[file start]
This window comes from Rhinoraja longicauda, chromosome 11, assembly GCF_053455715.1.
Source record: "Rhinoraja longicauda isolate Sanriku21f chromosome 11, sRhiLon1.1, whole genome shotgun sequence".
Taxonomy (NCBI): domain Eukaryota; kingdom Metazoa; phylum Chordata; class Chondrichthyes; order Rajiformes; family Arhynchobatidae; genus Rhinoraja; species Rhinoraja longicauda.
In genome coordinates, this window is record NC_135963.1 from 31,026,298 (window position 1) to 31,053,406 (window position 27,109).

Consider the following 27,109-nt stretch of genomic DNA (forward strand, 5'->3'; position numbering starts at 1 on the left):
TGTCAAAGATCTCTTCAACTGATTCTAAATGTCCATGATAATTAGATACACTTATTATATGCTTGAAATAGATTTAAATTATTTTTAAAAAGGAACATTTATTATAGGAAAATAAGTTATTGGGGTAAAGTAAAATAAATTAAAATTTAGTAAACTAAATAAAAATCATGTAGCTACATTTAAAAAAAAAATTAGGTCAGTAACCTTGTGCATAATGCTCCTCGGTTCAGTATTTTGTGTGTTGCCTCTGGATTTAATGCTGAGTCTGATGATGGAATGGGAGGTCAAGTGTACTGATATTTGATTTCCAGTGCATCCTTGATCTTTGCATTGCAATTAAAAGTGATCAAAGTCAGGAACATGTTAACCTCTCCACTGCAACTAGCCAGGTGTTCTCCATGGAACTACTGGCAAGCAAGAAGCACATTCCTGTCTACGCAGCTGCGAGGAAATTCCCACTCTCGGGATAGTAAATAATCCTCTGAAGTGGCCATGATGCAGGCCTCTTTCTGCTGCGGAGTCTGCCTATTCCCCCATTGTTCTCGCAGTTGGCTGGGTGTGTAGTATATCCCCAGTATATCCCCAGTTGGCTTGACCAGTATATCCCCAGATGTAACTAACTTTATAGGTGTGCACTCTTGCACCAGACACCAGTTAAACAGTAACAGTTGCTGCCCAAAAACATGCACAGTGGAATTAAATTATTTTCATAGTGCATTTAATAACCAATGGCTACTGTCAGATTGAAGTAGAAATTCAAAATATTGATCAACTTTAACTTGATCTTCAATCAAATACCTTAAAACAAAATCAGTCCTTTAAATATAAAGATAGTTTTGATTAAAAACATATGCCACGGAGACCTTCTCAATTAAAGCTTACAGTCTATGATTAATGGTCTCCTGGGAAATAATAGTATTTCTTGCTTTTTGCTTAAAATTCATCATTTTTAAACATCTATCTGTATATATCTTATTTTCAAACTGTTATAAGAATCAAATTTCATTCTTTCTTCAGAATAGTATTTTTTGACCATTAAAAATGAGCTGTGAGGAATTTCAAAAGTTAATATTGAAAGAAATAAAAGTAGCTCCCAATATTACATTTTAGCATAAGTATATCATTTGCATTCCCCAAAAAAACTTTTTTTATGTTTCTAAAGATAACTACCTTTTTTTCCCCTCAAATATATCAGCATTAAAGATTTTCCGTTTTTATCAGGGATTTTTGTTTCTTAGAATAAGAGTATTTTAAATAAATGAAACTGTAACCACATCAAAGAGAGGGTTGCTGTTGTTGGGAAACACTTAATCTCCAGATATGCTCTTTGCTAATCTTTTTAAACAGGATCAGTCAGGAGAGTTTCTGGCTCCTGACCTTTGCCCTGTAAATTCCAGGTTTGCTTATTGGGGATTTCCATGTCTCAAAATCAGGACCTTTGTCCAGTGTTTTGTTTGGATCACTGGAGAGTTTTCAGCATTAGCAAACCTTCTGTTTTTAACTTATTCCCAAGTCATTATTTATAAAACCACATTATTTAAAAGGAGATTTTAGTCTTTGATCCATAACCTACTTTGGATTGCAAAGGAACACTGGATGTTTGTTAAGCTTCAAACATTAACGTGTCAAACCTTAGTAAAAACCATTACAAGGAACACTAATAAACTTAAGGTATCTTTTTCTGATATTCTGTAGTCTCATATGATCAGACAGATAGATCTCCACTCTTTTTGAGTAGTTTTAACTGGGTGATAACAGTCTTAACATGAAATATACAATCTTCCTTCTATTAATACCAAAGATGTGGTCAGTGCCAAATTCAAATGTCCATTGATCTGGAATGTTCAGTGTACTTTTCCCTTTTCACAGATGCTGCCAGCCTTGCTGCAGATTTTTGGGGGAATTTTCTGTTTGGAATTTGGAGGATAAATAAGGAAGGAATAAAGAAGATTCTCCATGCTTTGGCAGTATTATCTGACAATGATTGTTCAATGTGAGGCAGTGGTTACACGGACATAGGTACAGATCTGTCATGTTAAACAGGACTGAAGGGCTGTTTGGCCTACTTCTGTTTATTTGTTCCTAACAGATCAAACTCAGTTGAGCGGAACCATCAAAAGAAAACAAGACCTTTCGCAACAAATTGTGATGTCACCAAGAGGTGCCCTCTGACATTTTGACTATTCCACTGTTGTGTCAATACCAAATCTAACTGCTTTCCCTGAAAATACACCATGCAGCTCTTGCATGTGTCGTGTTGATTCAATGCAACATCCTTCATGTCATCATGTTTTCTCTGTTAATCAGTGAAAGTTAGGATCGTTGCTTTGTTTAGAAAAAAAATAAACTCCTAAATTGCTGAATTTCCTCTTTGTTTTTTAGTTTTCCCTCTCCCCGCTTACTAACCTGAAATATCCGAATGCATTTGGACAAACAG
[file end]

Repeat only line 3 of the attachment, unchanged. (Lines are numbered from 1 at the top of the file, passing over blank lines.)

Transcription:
Taxonomy (NCBI): domain Eukaryota; kingdom Metazoa; phylum Chordata; class Chondrichthyes; order Rajiformes; family Arhynchobatidae; genus Rhinoraja; species Rhinoraja longicauda.